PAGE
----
Undeterred, Kalpesh fought hard to make something of his life. Owing to his family's financial situation, Kalpesh couldn't study beyond Class XI, but he never stopped learning in life. He supported his father in the small diamond trading family business and started learning the tricks of the trade. Tragedy struck the family when Kalpesh’s father passed away when the boy was just 18 years old. Being the eldest among his siblings, the responsibility of taking care of the family fell on his young shoulders. This also ended his dreams of pursuing a higher education.

Kalpesh took over his father's business, and after some market research, ventured into trading diamonds. His clientele grew over time, as he cracked deals with several big jewellery companies from across the country. Today, his company has an annual turnover of Rs 10 crore. He is able to accomplish this with a team of just two people.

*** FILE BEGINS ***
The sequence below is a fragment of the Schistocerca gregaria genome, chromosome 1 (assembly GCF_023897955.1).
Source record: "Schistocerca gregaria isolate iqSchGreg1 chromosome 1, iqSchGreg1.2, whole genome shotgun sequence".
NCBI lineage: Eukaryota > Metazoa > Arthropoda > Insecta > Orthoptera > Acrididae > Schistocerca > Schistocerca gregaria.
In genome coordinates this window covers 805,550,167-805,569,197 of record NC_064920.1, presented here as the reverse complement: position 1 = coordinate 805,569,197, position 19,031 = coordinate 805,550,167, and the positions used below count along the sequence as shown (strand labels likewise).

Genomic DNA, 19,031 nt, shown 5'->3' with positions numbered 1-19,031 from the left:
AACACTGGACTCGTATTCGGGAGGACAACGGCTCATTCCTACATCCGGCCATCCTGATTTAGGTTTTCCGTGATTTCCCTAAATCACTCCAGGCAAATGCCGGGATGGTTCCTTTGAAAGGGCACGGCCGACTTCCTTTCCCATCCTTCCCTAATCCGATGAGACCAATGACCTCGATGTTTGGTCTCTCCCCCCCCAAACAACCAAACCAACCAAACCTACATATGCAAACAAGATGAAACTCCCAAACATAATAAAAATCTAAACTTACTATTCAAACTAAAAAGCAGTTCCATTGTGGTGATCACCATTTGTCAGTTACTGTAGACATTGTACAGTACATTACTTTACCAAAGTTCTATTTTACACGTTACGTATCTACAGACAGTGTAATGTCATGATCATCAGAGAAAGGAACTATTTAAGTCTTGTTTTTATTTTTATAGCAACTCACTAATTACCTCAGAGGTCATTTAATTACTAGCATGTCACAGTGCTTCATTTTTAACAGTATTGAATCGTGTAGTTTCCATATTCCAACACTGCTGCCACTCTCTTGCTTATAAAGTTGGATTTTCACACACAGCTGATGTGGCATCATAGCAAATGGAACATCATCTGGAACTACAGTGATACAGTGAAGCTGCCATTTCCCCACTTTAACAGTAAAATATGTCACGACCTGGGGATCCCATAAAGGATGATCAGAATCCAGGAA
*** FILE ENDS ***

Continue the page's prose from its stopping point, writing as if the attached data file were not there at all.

Sudeeksha Bhati

Source: https://www.mensxp.com

Sudeeksha Bhati, who belongs to a small village in UP’s Bulandshahr district, will head to Babson College, a private business school in Wellesley, Massachusetts, for a four-year undergraduate course.

The daughter of a tea seller, she has landed a full scholarship to one of the top colleges in the US. Sudeeksha will be the first person in her family to travel abroad for higher studies. But life wasn’t easy for the girl; the family used to struggle to make ends meet with her father’s meagre earnings. However, the student of humanities studied hard, focusing on the end result. Her hard work paid off and she ended up scoring 98 percent in her CBSE examinations.

Sudeeksha has been awarded a full scholarship of $70,428 per semester that is almost Rs 4 crore for a four-year undergraduate programme at Babson College. The B-school focuses on entrepreneurship education, and is often ranked as the most prestigious entrepreneurship college in the US.

Babu Rao

Image Source: YouTube

Known for its Irani chai, Café Niloufer is a traditional cafe in Hyderabad. It started gaining popularity in 1976 when Babu Rao, who once worked as a cleaner at the place, took over its management.